News Archive
Apr 28, 2014 - Peace Boat joins local opposition to new military base construction in Okinawa
Hundreds of people congregated on the beach of Henoko to show their continued resolve to keep the area free of new military base construction
April of 2014 marked 10 years since the start of a grassroots protest against the construction of a new military base in Henoko, Okinawa. The governments of the United States and Japan want to "relocate" the U.S. Futenma Air Base from Ginowan City, Okinawa to Henoko in Nago City, Okinawa. However, from the outset this plan has received strong opposition from the local community, and to date the authorities remain unable to start construction work. Residents of Nago City oppose the project because it entails vast environmental destruction, loss of safety, loss of access to their ancestral land and water, intense noise pollution, and the likely use of their hometown to launch attacks on other countries not at war with Japan.

Peace Boat participants ready to go out on the clear blue waters of Henoko
Coinciding with this 10 year anniversary, Peace Boat participants visited Henoko as part of our Henoko project. Bottles of Okinawan traditional rice wine called Awamori had been submerged to the bottom of Oura Bay in Henoko for one year, and was time to retrieve them. Every retrieval of the bottles marks another year in which the U.S.-Japan plan to fill in a vast swathe of the bay with cement in order to construct a new military base has been successfully postponed by opposition efforts.

Peace Boat participants clean the bottles of Awamori that have been brought up from the bottom of Oura Bay.
The taste of the Awamori wine is enhanced as it matures under the clear blue waters of the bay, and at the same time each bottle represents a shared wish that the beautiful waters of Henoko will be protected as a peaceful haven for rare coral and marine species, including the endangered Okinawan Dugong.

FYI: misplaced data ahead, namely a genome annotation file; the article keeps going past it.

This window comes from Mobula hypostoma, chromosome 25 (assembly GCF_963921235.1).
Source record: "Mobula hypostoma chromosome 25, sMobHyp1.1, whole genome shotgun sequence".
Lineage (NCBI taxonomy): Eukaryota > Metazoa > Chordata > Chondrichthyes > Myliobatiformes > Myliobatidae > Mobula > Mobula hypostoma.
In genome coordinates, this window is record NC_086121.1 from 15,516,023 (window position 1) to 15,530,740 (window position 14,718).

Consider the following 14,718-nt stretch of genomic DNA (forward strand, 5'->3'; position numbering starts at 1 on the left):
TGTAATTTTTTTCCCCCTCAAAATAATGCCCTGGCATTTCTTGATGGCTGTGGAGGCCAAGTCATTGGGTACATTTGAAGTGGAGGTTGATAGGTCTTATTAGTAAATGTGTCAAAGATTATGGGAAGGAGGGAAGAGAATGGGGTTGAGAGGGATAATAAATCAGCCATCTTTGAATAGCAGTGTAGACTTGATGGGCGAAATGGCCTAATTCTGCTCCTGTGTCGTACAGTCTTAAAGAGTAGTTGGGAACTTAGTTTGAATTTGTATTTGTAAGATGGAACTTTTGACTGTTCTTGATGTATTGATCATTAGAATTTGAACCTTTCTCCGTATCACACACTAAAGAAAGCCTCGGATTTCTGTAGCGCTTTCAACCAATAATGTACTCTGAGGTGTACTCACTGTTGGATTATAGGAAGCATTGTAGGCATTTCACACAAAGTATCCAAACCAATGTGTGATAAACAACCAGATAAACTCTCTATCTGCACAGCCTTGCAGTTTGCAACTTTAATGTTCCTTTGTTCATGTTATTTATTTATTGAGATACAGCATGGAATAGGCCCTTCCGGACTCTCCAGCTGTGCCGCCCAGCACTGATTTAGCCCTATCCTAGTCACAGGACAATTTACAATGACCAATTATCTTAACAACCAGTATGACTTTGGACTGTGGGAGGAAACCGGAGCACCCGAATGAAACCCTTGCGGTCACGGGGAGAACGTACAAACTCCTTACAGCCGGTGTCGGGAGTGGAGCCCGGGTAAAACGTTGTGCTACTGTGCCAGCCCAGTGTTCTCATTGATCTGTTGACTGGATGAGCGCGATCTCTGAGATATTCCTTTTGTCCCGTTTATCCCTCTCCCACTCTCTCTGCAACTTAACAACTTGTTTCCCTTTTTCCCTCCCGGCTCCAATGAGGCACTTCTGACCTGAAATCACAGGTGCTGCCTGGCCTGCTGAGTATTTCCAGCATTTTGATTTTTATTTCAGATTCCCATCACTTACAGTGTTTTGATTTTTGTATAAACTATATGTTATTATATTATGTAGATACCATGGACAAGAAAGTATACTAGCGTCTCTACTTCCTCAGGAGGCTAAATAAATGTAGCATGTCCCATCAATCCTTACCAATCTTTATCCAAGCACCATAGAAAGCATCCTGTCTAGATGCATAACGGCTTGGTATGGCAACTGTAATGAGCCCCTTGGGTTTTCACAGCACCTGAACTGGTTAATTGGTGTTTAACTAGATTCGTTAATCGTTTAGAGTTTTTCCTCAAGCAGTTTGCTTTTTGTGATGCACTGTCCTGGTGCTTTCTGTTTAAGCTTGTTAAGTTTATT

From Kakazu Hill, you can view Futenma Air Base and witness its close proximity to residential areas and schools
Participants also traveled to Ginowan city and climbed to a lookout point where they could observe the U.S. military Futenma Air Base. They were shocked to see the base's proximity to not only local homes, but also to many schools and public facilities such as hospitals and libraries. Former U.S. Secretary of Defense Donald Rumsfeld described it as the "world's most dangerous base," and Futenma is notorious for its long list of problems.

Protestors gather on Henoko Beach
Everyone, including those who oppose the Henoko base, are in favor of closing Futenma Air Base. However the U.S.-Japan plan to "relocate" the functions of Futenma to Henoko will only shift the problems from Ginowan City to another part of Okinawa, and cause an enormous amount of environmental destruction in the process.

From a lookout point dubbed "Dugong Hill", the sea unfolds toward Henoko
The proposed base will not only cause extensive damage to coral reefs and marine life, it will also threaten the very existence of the dugong in Okinawa. The dugong is a large sea mammal the feeds on the sea grass that grows in the shallow waters around Henoko. Without this feeding ground, it is projected that the dugong will become extinct from Okinawa.

Seventy four percent of all US military bases in Japan are concentrated in Okinawa and take up 20 percent of the island, although Okinawa is only 0.6 percent of Japan's total national territory. This excessive burden is damaging the biodiversity of the island and threatening the lives and safety of the people who live there. While local residents frequently speak out against this injustice, the rest of Japan and the world must also face this issue in order for a long term resolution to be found.

This project is one of several Peace Boat initiatives to promote peace and sustainability in Okinawa.

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